A review article about fructose and how the refined version has correlated with the risks of obesity, diabetes, and cardiac disease.

J Diabetes Sci Technol 2010 Pub Med ID 200663467

Fructose contributes to fat in the liver – sometimes we call it fatty liver disease. This is more than a cosmetic issue, as fatty liver can progress to fibrosis which is scar, and this is cirrhosis. Fatty liver has now become the number one cause for needing liver transplants. Daily fructose ingestion was found to lead to increase fibrosis (scaring or cirrhosis) of the liver.

Hepatology 2010 Pub Med ID 20301112

As High Fructose Corn Syrup goes into the western world there is an increase in type 2 diabetes that is independent of obesity. As China is getting fatter, and other countries, the one factor that has changed is (a) more restaurants from America and (b) more high fructose corn syrup

Glob Public Health 2012 Pub Med ID 23181629

Below is an analysis of prime time television and the increasing product placement of Coca-cola, in violation of their own policy.

Child and adolescent exposure to food and beverage brand appearances during prime-time television programming. Speers SE, Harris JL, Schwartz MB. Am J Prev Med. 2011 Sep;41(3):291-6. doi: 10.1016/j.amepre.2011.04.018. Pub Med ID 21855743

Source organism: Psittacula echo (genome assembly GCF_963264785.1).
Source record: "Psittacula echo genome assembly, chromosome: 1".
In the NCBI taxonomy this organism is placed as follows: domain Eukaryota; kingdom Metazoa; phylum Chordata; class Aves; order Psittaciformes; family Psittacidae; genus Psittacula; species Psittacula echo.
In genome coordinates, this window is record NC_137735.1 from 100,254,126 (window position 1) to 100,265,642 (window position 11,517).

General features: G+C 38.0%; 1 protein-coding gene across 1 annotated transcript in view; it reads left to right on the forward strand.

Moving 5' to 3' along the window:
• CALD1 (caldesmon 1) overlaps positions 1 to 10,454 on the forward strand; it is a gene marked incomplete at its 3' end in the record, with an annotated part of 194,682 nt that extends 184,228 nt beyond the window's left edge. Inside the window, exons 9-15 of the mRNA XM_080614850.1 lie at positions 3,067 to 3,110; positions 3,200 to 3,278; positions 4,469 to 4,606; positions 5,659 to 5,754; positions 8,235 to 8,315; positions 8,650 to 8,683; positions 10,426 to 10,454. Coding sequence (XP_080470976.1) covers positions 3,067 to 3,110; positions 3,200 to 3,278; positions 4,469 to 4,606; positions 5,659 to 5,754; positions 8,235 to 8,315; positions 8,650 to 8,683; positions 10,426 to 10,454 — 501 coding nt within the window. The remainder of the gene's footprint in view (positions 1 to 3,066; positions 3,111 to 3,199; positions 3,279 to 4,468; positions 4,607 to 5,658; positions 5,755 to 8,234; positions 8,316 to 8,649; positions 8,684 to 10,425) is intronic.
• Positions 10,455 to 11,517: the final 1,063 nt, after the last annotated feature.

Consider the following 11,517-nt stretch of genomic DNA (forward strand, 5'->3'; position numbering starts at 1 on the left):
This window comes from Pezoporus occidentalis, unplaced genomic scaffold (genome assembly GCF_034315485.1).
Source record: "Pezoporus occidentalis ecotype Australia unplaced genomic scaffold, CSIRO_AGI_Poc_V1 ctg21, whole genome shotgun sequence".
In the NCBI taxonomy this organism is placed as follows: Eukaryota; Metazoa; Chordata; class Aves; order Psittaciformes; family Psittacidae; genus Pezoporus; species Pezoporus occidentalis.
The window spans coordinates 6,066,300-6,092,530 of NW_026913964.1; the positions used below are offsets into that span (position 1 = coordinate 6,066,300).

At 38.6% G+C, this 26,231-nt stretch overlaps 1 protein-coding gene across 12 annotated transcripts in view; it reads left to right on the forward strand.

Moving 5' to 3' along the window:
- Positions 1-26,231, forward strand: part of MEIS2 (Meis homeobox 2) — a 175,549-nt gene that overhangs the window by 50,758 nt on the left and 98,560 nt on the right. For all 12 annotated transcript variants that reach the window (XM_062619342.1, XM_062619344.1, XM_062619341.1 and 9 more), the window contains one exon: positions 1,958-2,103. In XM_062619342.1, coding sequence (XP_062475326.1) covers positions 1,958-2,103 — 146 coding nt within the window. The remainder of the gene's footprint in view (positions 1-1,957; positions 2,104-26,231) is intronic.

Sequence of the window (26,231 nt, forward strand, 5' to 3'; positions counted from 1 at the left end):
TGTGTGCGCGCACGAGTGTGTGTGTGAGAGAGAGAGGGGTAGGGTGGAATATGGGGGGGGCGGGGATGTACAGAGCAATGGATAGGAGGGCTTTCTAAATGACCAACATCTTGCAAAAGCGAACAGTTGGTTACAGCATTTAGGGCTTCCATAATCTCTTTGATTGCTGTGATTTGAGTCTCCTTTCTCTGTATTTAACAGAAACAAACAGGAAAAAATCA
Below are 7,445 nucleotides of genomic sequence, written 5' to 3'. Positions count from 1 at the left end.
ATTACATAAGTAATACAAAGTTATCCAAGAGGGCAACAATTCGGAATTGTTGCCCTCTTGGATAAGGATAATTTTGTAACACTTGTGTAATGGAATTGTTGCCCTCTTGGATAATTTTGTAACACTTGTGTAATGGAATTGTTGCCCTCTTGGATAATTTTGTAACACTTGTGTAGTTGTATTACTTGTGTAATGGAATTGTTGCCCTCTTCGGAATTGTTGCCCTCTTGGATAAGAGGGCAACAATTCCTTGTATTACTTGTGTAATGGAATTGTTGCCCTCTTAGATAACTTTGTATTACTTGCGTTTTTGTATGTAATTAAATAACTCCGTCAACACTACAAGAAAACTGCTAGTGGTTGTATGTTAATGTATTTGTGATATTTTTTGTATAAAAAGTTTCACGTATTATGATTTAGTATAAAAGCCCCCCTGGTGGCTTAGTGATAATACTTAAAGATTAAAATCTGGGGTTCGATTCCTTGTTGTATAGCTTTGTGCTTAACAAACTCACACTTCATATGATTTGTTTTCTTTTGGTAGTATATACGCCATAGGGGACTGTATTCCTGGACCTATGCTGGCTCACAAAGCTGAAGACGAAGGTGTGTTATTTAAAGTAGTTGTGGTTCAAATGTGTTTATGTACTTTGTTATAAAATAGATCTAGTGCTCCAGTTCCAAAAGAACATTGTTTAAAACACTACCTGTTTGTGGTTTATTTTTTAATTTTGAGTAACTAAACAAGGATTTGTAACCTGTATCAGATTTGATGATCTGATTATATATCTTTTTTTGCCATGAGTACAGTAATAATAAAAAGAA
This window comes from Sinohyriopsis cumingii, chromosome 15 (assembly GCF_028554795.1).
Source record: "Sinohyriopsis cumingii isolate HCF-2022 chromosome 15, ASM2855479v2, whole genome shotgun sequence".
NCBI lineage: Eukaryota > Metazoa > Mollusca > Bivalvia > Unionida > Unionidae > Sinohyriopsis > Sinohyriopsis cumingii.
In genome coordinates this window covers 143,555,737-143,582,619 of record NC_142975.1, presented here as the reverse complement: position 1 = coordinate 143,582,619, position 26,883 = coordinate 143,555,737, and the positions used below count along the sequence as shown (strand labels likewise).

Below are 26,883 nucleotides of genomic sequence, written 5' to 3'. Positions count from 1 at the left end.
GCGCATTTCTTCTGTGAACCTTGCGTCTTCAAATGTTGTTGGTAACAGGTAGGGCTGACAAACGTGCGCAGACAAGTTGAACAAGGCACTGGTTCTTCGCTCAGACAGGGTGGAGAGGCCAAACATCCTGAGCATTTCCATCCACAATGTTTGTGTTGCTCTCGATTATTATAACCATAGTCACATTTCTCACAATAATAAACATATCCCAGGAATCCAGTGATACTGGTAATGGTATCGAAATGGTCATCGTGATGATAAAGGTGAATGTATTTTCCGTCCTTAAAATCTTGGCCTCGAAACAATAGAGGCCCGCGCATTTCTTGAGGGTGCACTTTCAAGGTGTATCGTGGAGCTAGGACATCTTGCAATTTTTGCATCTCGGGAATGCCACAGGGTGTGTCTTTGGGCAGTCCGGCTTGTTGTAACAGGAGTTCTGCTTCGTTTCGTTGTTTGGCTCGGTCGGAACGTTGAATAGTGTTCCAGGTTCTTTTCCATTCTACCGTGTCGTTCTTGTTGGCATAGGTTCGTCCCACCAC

Dr. Terry Simpson About Dr. Terry Simpson
Dr. Terry Simpson received his undergraduate and graduate degrees from the University of Chicago where he spent several years in the Kovler Viral Oncology laboratories doing genetic engineering. He found he liked people more than petri dishes, and went to medical school. Dr. Simpson, a weight loss surgeon is an advocate of culinary medicine. The first surgeon to become certified in Culinary Medicine, he believes teaching people to improve their health through their food and in their kitchen. On the other side of the world, he has been a leading advocate of changing health care to make it more "relationship based," and his efforts awarded his team the Malcolm Baldrige award for healthcare in 2011 for the NUKA system of care in Alaska and in 2013 Dr Simpson won the National Indian Health Board Area Impact Award. A frequent contributor to media outlets discussing health related topics and advances in medicine, he is also a proud dad, husband, author, cook, and surgeon “in that order.” For media inquiries, please visit